As the summer progressed, I continuously used the skills from my physics major. Energy storage was a subject that the committee staff wanted to know more about. Systems like pumped hydro, compressed air, thermal storage, and batteries. The staff didn’t have time to research this themselves, but I had a technical background, so they gave me the job. I spent a large portion of the summer researching energy storage and explaining the technical ins and outs to a mainly non-scientific audience. In the end, I authored a 15 page report on the issue to help educate the committee staff members.

The report was my largest project, but I also helped with various side tasks. Number crunching in excel, collecting signatures, and staffing the front office, among other typical intern tasks. I’ll admit, my physics skills didn’t directly apply to many of these, however, I never once felt like I was in over my head. Working in the Senate certainly wasn’t easy, but I found that the challenges and stresses of a physics degree had more than prepared me for this work. In fact, this is something I thought a lot about. I believe physics undergraduates interested in policy are perfect candidates for congressional staff positions. Unfortunately, it can be a challenging area to get into, in part because there are very few opportunities for us to explore it.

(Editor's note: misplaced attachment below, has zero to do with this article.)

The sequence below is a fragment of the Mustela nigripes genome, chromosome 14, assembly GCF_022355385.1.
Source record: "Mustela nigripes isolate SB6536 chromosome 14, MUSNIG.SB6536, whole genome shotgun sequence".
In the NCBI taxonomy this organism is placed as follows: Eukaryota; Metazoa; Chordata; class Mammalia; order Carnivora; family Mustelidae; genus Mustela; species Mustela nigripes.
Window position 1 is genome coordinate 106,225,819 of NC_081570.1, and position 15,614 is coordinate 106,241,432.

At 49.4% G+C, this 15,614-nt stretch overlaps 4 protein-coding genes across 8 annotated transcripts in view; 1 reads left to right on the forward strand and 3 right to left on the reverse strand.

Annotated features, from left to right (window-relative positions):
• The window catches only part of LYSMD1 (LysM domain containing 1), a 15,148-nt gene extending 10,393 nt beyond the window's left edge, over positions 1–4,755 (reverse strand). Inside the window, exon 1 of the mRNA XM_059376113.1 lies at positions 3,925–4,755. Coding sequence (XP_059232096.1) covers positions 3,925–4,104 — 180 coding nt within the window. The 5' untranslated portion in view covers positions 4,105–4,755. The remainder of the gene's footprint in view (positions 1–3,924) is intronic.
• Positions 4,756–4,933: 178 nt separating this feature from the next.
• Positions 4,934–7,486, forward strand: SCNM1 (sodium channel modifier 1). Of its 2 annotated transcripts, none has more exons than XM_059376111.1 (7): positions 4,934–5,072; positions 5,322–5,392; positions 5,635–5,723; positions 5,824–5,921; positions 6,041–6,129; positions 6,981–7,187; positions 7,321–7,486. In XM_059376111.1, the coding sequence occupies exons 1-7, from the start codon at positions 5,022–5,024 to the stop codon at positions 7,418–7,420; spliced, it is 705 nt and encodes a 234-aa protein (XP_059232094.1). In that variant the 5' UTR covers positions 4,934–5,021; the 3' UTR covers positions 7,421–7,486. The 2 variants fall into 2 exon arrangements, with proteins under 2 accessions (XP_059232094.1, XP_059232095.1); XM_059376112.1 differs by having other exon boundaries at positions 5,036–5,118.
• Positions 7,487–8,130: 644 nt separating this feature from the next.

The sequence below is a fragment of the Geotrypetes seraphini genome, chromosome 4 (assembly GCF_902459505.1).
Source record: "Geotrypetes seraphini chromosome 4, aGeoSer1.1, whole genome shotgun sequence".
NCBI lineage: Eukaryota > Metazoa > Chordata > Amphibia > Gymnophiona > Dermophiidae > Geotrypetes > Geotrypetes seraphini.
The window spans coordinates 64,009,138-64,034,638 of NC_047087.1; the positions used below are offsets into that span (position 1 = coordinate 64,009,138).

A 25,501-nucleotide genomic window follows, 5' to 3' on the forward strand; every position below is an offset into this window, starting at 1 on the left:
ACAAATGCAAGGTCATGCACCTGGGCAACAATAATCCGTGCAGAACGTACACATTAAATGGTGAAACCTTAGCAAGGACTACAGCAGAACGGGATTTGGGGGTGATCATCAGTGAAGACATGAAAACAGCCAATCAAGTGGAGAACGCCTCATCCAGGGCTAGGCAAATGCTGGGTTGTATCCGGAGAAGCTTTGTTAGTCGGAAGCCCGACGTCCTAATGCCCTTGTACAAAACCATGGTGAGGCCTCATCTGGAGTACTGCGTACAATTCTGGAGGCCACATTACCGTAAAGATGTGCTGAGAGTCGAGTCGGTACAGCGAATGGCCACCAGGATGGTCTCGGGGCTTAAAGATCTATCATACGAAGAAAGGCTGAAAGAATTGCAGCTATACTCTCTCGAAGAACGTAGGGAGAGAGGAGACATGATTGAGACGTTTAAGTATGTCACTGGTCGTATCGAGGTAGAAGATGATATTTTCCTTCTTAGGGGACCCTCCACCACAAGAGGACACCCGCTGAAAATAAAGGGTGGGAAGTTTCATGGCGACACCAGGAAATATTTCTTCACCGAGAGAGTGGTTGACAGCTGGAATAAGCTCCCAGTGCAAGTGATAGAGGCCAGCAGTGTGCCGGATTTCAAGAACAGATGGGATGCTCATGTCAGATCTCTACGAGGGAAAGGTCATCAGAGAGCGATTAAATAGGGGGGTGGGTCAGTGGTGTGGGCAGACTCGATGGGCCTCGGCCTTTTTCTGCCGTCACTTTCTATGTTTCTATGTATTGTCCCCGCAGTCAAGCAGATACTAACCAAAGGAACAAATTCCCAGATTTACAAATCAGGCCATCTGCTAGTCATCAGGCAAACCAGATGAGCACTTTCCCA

In the coming years, I would like to see more of the professional physics societies invest in undergraduate internships in policy. Spending a summer on Capitol Hill, I didn’t see as many staffers with scientific backgrounds as I would have liked. I believe that physics students can offer a solution to this problem and improve science awareness in Congress. More internships would allow more students to get their foot in the door for potential careers. If I decide to pursue a career in policy I know that my internship will make getting a job much easier. Getting a job on Capitol Hill often hinges on connections, inside knowledge, and prior experience, all of which I gained from the summer.